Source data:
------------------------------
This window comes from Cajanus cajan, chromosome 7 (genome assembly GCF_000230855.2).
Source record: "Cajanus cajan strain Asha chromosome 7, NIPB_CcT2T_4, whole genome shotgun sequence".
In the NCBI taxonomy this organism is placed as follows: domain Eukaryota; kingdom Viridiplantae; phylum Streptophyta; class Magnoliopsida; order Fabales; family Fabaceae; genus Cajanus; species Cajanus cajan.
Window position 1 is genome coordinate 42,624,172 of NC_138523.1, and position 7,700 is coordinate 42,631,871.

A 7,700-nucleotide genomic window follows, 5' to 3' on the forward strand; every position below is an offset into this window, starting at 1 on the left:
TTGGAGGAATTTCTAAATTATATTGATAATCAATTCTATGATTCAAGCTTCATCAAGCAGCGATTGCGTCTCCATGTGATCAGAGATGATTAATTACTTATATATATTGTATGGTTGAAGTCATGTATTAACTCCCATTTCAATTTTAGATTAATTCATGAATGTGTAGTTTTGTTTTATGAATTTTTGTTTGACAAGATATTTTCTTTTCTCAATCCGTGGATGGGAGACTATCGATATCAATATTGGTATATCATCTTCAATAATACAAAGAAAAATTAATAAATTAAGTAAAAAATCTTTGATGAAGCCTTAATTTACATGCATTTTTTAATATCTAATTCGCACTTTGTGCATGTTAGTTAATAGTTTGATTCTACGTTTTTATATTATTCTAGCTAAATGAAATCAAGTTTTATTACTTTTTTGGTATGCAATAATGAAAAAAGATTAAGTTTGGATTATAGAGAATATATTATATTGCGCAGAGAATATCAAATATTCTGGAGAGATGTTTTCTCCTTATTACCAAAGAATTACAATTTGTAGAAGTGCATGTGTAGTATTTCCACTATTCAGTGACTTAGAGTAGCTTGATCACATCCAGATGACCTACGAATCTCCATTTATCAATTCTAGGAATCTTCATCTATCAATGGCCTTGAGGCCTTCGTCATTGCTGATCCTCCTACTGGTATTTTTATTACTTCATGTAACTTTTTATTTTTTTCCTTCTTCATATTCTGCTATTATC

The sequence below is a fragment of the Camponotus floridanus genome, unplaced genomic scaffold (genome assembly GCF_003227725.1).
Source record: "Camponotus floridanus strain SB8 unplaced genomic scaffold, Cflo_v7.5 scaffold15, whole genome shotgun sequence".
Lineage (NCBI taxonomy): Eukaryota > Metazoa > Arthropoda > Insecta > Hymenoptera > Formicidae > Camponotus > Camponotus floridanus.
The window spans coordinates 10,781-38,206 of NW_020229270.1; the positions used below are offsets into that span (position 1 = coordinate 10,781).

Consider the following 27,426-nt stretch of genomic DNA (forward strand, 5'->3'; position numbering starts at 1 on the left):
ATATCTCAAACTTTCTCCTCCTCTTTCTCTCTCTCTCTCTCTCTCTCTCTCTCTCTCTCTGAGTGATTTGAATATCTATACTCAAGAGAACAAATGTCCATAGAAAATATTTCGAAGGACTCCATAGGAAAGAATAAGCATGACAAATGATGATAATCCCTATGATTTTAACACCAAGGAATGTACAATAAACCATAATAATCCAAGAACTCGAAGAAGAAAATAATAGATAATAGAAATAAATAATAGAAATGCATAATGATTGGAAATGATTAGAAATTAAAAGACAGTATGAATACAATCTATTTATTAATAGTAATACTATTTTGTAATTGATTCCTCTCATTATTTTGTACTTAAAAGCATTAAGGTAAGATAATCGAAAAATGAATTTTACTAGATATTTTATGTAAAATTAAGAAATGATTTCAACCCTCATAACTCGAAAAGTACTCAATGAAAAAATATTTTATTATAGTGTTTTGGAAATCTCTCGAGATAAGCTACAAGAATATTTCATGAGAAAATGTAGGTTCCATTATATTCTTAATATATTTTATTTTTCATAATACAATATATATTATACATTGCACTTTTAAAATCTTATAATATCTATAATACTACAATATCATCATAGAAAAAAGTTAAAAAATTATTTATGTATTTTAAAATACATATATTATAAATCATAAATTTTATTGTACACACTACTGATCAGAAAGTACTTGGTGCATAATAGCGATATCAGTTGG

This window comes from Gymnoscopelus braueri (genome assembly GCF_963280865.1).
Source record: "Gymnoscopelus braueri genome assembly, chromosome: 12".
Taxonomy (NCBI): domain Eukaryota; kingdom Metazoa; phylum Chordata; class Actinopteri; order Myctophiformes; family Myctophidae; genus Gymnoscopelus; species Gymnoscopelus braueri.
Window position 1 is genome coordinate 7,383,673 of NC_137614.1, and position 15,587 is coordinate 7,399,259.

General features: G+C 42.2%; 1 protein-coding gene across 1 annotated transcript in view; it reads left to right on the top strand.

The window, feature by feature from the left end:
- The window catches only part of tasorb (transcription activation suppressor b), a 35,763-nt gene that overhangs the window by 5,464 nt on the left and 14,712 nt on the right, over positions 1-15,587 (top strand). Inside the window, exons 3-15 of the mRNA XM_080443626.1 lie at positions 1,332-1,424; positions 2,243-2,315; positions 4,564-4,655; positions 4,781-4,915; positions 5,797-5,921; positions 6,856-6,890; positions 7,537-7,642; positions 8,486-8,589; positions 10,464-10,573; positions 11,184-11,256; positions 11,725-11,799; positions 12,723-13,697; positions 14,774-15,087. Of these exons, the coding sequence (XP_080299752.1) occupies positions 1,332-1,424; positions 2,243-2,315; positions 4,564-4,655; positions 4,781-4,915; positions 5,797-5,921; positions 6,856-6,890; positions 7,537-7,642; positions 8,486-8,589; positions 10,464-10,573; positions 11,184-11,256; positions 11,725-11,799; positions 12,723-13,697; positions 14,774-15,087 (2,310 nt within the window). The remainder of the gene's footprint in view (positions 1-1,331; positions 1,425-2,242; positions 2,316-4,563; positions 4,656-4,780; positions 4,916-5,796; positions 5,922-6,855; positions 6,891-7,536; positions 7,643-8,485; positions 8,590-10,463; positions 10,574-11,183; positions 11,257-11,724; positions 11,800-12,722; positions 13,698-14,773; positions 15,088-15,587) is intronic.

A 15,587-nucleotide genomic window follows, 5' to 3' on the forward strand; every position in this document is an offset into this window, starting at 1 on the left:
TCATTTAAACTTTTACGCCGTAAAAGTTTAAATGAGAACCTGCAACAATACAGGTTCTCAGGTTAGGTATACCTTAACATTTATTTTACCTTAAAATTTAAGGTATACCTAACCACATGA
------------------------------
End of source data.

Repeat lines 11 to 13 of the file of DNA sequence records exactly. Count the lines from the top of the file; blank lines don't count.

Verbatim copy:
Consider the following 27,426-nt stretch of genomic DNA (forward strand, 5'->3'; position numbering starts at 1 on the left):
ATATCTCAAACTTTCTCCTCCTCTTTCTCTCTCTCTCTCTCTCTCTCTCTCTCTCTCTCTGAGTGATTTGAATATCTATACTCAAGAGAACAAATGTCCATAGAAAATATTTCGAAGGACTCCATAGGAAAGAATAAGCATGACAAATGATGATAATCCCTATGATTTTAACACCAAGGAATGTACAATAAACCATAATAATCCAAGAACTCGAAGAAGAAAATAATAGATAATAGAAATAAATAATAGAAATGCATAATGATTGGAAATGATTAGAAATTAAAAGACAGTATGAATACAATCTATTTATTAATAGTAATACTATTTTGTAATTGATTCCTCTCATTATTTTGTACTTAAAAGCATTAAGGTAAGATAATCGAAAAATGAATTTTACTAGATATTTTATGTAAAATTAAGAAATGATTTCAACCCTCATAACTCGAAAAGTACTCAATGAAAAAATATTTTATTATAGTGTTTTGGAAATCTCTCGAGATAAGCTACAAGAATATTTCATGAGAAAATGTAGGTTCCATTATATTCTTAATATATTTTATTTTTCATAATACAATATATATTATACATTGCACTTTTAAAATCTTATAATATCTATAATACTACAATATCATCATAGAAAAAAGTTAAAAAATTATTTATGTATTTTAAAATACATATATTATAAATCATAAATTTTATTGTACACACTACTGATCAGAAAGTACTTGGTGCATAATAGCGATATCAGTTGG

This window comes from Gymnoscopelus braueri (genome assembly GCF_963280865.1).